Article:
3 Reasons Why You Should Renew Your Apple Music Subscription

George Tinari

That three-month free trial of Apple Music was pretty sweet. Three months of free music streaming without any ads is hard to pass up. But if your trial is sadly coming to an end, it looks like you’re faced with a hard choice. You can go back to your ad-supported Spotify streaming, give up streaming entirely, or start paying $9.99 per month to continue using Apple Music (or $14.99 for a family plan).

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Have a game plan ready for when your Apple Music free trial is up | Photo: GongTo / Shutterstock

$10 per month doesn’t seem like a lot, but it’ll end up being an extra $120 per year out of your pocket that you might not have been paying, especially during your trial. To help you make your decision, here are three reasons why you should totally go for renewing your Apple Music subscription.

Tip: Also keep your eyes peeled for three reasons why you shouldn’t — coming soon on Guiding Tech.

1. Awesome Recommendations

As someone who has used Spotify, Rdio and Pandora, I can vouch that Apple Music definitely has the best personalized recommendations. The service pays attention to the songs you stream and “like” within the apps and then recommends new music for you to check out in the aptly named For You tab.

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I’ve developed a fondness for several new artists from this section in Apple Music, meanwhile, I’ve never had any such luck with any of the competing streaming services. Spotify has a similar feature in the form of a Discover Weekly playlist that’s curated each week with new music based on what you play, but the recommendations are never nearly as solid.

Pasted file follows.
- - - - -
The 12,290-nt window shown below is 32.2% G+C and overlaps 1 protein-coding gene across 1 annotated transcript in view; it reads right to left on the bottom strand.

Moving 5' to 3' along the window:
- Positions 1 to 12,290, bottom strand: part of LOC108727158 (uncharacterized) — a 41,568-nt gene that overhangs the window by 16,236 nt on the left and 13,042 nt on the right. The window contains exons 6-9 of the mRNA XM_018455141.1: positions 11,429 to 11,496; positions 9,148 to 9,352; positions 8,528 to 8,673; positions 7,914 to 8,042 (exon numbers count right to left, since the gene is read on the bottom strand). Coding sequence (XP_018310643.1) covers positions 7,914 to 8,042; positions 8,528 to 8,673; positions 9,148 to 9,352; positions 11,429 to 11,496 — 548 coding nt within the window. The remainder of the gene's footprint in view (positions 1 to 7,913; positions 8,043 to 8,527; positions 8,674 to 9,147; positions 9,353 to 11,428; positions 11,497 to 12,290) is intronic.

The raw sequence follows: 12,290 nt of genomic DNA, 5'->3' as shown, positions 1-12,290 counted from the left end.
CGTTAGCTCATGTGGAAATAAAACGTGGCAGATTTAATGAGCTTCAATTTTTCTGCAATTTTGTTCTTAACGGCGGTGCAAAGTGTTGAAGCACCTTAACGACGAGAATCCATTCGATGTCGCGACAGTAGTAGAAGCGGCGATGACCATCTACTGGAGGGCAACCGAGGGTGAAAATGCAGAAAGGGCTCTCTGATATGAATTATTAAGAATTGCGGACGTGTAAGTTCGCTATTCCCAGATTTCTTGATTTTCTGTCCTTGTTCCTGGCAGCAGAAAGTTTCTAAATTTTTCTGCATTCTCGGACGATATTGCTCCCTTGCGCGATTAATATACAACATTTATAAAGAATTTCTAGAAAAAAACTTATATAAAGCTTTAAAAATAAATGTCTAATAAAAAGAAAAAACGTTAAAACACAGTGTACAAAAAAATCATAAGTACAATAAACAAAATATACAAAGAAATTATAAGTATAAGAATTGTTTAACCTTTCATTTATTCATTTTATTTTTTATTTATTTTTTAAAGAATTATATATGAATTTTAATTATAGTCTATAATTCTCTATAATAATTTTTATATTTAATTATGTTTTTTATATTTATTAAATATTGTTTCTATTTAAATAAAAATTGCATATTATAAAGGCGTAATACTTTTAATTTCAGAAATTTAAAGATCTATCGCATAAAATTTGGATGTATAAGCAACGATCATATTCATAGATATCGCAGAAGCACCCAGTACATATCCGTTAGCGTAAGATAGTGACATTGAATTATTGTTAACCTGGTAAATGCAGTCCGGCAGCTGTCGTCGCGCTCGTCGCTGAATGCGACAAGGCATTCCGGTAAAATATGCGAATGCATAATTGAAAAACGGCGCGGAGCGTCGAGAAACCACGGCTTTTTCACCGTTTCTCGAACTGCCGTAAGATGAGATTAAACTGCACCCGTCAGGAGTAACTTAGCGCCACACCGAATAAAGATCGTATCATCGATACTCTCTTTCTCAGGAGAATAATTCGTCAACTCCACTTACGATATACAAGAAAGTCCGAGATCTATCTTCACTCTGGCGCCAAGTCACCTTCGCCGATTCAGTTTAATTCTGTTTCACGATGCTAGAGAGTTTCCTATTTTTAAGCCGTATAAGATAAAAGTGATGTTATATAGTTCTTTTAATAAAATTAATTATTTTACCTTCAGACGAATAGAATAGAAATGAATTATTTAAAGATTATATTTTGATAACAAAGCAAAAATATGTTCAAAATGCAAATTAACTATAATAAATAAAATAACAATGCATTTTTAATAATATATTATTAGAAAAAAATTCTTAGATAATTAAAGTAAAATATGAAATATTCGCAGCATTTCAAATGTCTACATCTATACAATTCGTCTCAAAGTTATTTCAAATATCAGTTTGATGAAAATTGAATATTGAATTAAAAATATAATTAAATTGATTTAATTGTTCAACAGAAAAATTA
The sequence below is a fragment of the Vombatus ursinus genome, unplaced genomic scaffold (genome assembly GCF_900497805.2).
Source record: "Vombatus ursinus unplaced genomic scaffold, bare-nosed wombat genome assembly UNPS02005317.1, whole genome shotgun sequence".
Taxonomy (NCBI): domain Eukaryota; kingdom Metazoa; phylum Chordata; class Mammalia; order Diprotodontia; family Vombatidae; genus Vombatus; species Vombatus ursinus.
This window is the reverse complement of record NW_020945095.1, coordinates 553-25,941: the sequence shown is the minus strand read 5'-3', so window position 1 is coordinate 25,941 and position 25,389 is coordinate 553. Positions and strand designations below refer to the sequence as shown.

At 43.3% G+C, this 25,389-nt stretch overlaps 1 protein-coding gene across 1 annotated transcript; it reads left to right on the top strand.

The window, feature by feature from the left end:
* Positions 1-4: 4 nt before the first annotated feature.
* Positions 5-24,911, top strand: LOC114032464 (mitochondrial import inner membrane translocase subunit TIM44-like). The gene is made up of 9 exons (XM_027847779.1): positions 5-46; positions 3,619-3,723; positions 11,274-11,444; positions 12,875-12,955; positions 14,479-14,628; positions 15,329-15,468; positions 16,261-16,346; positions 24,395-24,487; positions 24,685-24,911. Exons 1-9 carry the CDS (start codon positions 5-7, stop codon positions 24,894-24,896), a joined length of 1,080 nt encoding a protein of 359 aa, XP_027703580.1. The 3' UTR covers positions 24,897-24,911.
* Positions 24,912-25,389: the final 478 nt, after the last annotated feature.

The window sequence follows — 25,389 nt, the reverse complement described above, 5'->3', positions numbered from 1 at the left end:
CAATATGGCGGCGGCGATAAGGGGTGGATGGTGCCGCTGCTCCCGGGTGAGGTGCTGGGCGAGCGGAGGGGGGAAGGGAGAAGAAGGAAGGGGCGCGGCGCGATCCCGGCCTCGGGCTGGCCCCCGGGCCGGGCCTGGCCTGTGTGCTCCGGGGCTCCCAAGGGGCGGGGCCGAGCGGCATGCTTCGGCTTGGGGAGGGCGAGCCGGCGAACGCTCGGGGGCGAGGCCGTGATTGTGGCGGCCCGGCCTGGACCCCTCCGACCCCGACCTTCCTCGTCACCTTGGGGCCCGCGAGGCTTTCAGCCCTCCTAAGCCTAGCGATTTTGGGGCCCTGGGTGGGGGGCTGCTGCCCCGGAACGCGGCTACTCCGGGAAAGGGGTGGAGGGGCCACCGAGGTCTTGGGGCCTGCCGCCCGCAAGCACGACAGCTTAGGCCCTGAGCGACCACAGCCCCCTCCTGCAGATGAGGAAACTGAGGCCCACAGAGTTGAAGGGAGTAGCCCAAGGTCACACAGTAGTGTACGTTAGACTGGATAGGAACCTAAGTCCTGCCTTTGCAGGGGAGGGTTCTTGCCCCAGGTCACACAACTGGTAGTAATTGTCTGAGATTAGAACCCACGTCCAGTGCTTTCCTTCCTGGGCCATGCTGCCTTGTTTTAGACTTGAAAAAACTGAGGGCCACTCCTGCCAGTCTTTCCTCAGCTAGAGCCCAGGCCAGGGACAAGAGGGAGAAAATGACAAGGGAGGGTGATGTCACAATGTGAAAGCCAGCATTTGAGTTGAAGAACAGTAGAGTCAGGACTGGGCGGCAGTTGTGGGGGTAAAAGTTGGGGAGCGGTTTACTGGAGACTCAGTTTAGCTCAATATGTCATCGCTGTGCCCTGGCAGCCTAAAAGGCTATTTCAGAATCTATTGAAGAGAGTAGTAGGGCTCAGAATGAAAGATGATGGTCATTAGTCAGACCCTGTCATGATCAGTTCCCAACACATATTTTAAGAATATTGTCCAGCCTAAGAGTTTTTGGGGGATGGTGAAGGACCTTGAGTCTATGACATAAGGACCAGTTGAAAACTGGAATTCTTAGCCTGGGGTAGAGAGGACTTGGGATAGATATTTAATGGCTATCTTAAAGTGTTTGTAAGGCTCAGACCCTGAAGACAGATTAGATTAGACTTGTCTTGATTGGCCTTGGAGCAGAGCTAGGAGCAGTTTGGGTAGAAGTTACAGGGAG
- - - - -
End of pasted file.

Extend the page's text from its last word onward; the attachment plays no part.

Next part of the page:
Plus Apple Music includes a nice mix of curated playlists as well as full-length albums worth giving a listen. If you enjoy discovering new music, Apple Music shines in this area.

2. Low Cost

Yes, Apple Music follows the industry standard of $9.99 per month for unlimited, ad-free streaming. But it’s more than just that. If you already signed up for the Apple Music free trial and didn’t want to move elsewhere, think about how much cheaper that is than buying albums and songs individually. Often, $9.99 is less than the price of a single album. Yet with that money, you get access to over 30 million songs.

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On top of that, Apple Music has a great bargain for families. If you’ve hooked up your family through iCloud, you can add as many as six people to your Apple Music account and make it a family plan for a fixed rate of $14.99 per month. That means whether you have a family of two or a family of six that family price is the same.

Note: It’s easy to give in to the temptation of just finding music and downloading it illegally, but come on. Is it really work the risk to do that? For the $10 per month, you get all the music you want in the highest quality possible, plus it comes with album artwork and stays in sync. And if that’s not enough, you get to support artists big and small.

3. Siri

One of my favorite features of Apple Music is its direct integration with Siri. When you’re an Apple Music subscriber and have the service enabled on your iPhone or iPad, you can tell Siri to play just about any song, artist or album in Apple Music without having it saved to your library. You can also have Siri play interesting playlists or mix things up by saying something like “Play the best-selling song of 1999.”

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Unfortunately, if you switch to third-party streaming apps at this time you can’t control them with Siri outside of basic playback functions.

The Flip Side

Now that you’ve considered these top three reasons to keep your Apple Music subscription, it’s only fair to way the pros and cons. Be sure to check out our three reasons why you should consider ditching Apple Music, coming soon.

Also See
#Apple Music #iOS apps

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George Tinari

Written By

George Tinari

George Tinari has written about technology for over seven years: guides, how-tos, news, reviews and more. He's usually sitting in front of his laptop, eating, listening to music or singing along loudly to said music. You can also follow him on Twitter @gtinari if you need more complaints and sarcasm in your timeline.